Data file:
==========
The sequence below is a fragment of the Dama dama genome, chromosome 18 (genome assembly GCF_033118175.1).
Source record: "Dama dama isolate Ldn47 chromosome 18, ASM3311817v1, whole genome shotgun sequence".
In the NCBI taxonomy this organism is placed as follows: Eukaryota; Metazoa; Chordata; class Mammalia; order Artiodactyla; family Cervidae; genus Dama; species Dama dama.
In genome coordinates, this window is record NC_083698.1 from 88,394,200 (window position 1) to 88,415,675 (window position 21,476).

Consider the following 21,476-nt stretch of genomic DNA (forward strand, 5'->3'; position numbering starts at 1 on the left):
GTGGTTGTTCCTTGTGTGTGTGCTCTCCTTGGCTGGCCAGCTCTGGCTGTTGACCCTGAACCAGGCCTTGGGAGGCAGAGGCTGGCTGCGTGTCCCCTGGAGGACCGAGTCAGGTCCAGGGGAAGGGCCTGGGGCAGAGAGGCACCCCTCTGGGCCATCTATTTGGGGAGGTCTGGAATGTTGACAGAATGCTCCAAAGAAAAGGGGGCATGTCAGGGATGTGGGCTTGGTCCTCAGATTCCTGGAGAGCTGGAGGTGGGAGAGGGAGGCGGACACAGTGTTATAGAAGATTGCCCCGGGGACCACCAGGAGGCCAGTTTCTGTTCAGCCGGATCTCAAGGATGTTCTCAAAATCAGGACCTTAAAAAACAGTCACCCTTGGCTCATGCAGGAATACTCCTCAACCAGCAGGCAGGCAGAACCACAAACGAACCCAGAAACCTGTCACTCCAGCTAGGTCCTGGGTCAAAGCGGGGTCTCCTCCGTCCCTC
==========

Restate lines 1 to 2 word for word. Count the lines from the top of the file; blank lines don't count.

The sequence below is a fragment of the Dama dama genome, chromosome 18 (genome assembly GCF_033118175.1).
Source record: "Dama dama isolate Ldn47 chromosome 18, ASM3311817v1, whole genome shotgun sequence".